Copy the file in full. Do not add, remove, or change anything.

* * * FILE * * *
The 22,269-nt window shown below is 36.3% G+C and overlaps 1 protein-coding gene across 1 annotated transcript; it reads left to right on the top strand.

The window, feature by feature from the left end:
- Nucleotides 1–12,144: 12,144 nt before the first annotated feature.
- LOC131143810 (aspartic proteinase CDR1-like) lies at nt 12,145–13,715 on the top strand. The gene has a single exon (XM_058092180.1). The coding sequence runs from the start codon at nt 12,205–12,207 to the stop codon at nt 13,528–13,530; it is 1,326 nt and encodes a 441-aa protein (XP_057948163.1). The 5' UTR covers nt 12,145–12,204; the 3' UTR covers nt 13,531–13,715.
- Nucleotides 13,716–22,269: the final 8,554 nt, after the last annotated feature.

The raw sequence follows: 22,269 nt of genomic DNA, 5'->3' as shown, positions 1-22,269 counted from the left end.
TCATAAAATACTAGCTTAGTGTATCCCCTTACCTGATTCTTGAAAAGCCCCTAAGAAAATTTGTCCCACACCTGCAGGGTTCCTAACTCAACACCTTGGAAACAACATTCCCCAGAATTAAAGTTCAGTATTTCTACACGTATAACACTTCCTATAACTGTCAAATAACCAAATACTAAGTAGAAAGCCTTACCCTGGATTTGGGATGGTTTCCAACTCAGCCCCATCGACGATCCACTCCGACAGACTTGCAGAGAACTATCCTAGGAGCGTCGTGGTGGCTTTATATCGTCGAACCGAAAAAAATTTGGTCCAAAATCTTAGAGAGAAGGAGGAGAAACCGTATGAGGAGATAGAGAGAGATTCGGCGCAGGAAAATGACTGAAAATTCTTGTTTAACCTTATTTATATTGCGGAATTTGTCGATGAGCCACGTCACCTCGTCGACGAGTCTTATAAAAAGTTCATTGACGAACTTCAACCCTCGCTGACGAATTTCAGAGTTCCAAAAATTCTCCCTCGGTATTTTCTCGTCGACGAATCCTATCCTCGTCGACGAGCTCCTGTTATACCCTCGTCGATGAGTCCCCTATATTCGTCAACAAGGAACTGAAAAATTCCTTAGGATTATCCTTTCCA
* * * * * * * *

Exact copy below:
The 22,269-nt window shown below is 36.3% G+C and overlaps 1 protein-coding gene across 1 annotated transcript; it reads left to right on the top strand.

The window, feature by feature from the left end:
- Nucleotides 1–12,144: 12,144 nt before the first annotated feature.
- LOC131143810 (aspartic proteinase CDR1-like) lies at nt 12,145–13,715 on the top strand. The gene has a single exon (XM_058092180.1). The coding sequence runs from the start codon at nt 12,205–12,207 to the stop codon at nt 13,528–13,530; it is 1,326 nt and encodes a 441-aa protein (XP_057948163.1). The 5' UTR covers nt 12,145–12,204; the 3' UTR covers nt 13,531–13,715.
- Nucleotides 13,716–22,269: the final 8,554 nt, after the last annotated feature.

The raw sequence follows: 22,269 nt of genomic DNA, 5'->3' as shown, positions 1-22,269 counted from the left end.
TCATAAAATACTAGCTTAGTGTATCCCCTTACCTGATTCTTGAAAAGCCCCTAAGAAAATTTGTCCCACACCTGCAGGGTTCCTAACTCAACACCTTGGAAACAACATTCCCCAGAATTAAAGTTCAGTATTTCTACACGTATAACACTTCCTATAACTGTCAAATAACCAAATACTAAGTAGAAAGCCTTACCCTGGATTTGGGATGGTTTCCAACTCAGCCCCATCGACGATCCACTCCGACAGACTTGCAGAGAACTATCCTAGGAGCGTCGTGGTGGCTTTATATCGTCGAACCGAAAAAAATTTGGTCCAAAATCTTAGAGAGAAGGAGGAGAAACCGTATGAGGAGATAGAGAGAGATTCGGCGCAGGAAAATGACTGAAAATTCTTGTTTAACCTTATTTATATTGCGGAATTTGTCGATGAGCCACGTCACCTCGTCGACGAGTCTTATAAAAAGTTCATTGACGAACTTCAACCCTCGCTGACGAATTTCAGAGTTCCAAAAATTCTCCCTCGGTATTTTCTCGTCGACGAATCCTATCCTCGTCGACGAGCTCCTGTTATACCCTCGTCGATGAGTCCCCTATATTCGTCAACAAGGAACTGAAAAATTCCTTAGGATTATCCTTTCCA